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1 hour ago, GeorgiaBoyz said:

What's the link? I can't read it in that format. 

I simply copied and pasted it from my browser.  If you have trouble I'm not sure why.

But if you copy and past this title:

NFL Draft 2016: Finding Playmaking Defensive Tackles

and do a google search it should be in the top two hits i imagine.

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18 minutes ago, DoYouSeeWhatHappensLarry said:

I like the depth of analysis but its pretty tough to square "Overall, this is not a particularly impressive DT class" with everything else being said about this class. 

I'm also wary of this sort of analysis because its excluding the bulk of the class (opening it up to serious selection errors) and is using very very broad analysis to establish relationships that might not be there if you looked at everyone. 

I concur Larry.  I have been one of the ones that are completely ok with going DT.  But I wanted only to add some more analysis to the dialogue whether pro or con with regard to the DT class.

I thought Billings projected better than expected in this ranking as well.  Been loving him for some time.

I was frankly suprised to hear them downplay this class however.

Another reason I found this interesting is that they mentioned a few guys I have never heard of as late possibilities...

Just trying to help educate as much as possible so that we fans have more to study overall I guess..

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9 minutes ago, dfsutton said:

So what do you think about Billings? He got a pretty decent score based upon this system. Has anyone watched a decent of amount of tape to see how he was used at Baylor? Because he seems like a 3 down DT to me on the very limited highlights I've seen. 

I love the guy and have from the get go.  He ranked well here so it added a sort of reinforcement of my feelings after studying him.

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19 minutes ago, DoYouSeeWhatHappensLarry said:

Billings would be a good fit for what we'd be looking for. He'd also add some diversity to the DT group we already have on the roster. I like Rankins a lot too but he's sort of a Grady Jarrett clone with perhaps a bit more upside. 

 

I started looking at a few of the guys in the article... I really hope Mau goes undrafted out of Gardner Webb so we can possibly take a flyer on his for our Dline.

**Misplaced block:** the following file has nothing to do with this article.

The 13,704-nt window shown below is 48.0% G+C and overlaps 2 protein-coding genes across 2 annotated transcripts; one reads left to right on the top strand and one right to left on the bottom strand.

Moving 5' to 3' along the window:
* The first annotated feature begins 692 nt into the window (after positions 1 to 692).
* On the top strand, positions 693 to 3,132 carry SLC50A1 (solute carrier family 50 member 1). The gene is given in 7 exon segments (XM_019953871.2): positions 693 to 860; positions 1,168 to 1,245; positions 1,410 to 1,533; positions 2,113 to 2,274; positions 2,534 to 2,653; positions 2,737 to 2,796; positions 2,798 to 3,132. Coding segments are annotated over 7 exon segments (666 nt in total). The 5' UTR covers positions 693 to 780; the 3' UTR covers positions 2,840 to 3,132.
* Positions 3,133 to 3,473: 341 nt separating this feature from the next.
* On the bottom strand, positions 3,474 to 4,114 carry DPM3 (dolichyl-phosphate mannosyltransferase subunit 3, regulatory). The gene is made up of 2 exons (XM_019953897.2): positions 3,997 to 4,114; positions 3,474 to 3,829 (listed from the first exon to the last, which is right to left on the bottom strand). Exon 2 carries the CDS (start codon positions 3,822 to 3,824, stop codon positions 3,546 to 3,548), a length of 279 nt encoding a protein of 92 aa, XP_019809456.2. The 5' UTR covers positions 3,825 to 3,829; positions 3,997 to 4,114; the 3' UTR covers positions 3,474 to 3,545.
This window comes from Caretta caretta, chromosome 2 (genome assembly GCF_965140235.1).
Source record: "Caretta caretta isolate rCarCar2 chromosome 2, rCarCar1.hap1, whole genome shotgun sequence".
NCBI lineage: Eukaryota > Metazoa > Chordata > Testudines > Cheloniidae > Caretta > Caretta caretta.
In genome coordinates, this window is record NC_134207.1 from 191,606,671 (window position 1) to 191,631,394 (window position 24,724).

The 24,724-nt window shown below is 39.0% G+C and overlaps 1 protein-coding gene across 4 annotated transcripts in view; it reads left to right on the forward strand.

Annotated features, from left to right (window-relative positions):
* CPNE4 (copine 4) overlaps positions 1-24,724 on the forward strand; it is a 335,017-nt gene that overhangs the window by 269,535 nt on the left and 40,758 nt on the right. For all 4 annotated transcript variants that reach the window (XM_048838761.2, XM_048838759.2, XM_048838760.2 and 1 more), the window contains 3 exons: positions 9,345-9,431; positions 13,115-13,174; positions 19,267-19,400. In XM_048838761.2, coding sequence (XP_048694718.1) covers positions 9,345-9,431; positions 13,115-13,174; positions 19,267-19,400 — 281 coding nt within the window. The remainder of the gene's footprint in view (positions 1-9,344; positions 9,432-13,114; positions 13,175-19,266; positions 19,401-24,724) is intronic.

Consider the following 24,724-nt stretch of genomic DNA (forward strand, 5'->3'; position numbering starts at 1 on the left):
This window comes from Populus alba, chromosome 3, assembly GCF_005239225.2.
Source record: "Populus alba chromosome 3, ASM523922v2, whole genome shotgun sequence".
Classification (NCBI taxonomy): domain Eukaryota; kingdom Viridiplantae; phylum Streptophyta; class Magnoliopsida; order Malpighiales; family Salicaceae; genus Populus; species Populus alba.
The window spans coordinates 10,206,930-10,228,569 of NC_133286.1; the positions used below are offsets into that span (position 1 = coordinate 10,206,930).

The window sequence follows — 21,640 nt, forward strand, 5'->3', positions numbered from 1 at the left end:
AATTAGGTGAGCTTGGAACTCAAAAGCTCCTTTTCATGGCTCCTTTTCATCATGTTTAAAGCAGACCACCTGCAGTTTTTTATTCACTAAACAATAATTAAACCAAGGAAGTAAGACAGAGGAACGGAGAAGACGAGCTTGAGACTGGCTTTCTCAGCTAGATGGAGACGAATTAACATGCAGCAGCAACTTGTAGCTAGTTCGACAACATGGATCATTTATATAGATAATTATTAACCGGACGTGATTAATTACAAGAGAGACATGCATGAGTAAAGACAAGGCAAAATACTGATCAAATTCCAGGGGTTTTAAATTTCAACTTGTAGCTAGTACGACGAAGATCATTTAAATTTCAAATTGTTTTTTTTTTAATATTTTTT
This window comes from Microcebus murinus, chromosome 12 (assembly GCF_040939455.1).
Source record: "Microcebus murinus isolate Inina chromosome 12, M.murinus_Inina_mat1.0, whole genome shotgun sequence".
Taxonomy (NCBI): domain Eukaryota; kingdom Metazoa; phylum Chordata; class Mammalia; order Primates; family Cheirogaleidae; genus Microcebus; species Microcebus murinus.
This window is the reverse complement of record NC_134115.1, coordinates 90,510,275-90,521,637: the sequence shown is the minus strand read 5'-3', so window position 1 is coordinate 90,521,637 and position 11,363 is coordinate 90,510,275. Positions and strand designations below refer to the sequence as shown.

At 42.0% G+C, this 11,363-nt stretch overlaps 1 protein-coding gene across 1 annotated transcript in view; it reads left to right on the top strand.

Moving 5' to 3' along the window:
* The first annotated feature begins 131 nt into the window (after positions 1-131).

Rank Player School POS Ht Wt Sacks TFL Games College Career Last two seasons
179 Javon Hargrave South Carolina State DT 6-1 298 37 63.0 45 2.22 3.28
485 O.J. Mau Gardner-Webb DT 6-2 308 12.5 33.5 44 1.05 1.36
268 David Onyemata Manitoba DT 6-3 295 7.5 16.5 25 0.96 1.03
289 Greg Milhouse Jr. Campbell DT 6-2 295 7.5 16.5 22 1.09 1.09

Mau is 6-foot-2, 310 and is Polynesian descent—and anybody who knows football knows that Polynesians can be outstanding defensive linemen. He has been a very good noseguard for Gardner Webb, and this year he has 5.5 tackles for loss so far in four games. In his career he’s had 26 tackles for loss and 152 tackles. He just absolutely dominates the point of attack and has a great motor. 

 

 

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4 hours ago, HASHBROWN3 said:

Well done thanks!

I think there are two things to note in these metrics based totally on production: 

1.) Lots of players produce in college but most of the players they are going against won't play in the NFL. You have to have skills that translate against NFL players. If it were as easy as picking whichever players have the best stats, GM's wouldn't get fired every year. 

2.) This seems to be no gauge for NT's. Both Linval Joseph and Dan Williams have had nice careers as NT's and scored lower than other completely ineffective DT's but NT's generally don't rack up stats. There's no clean way to measure what they do.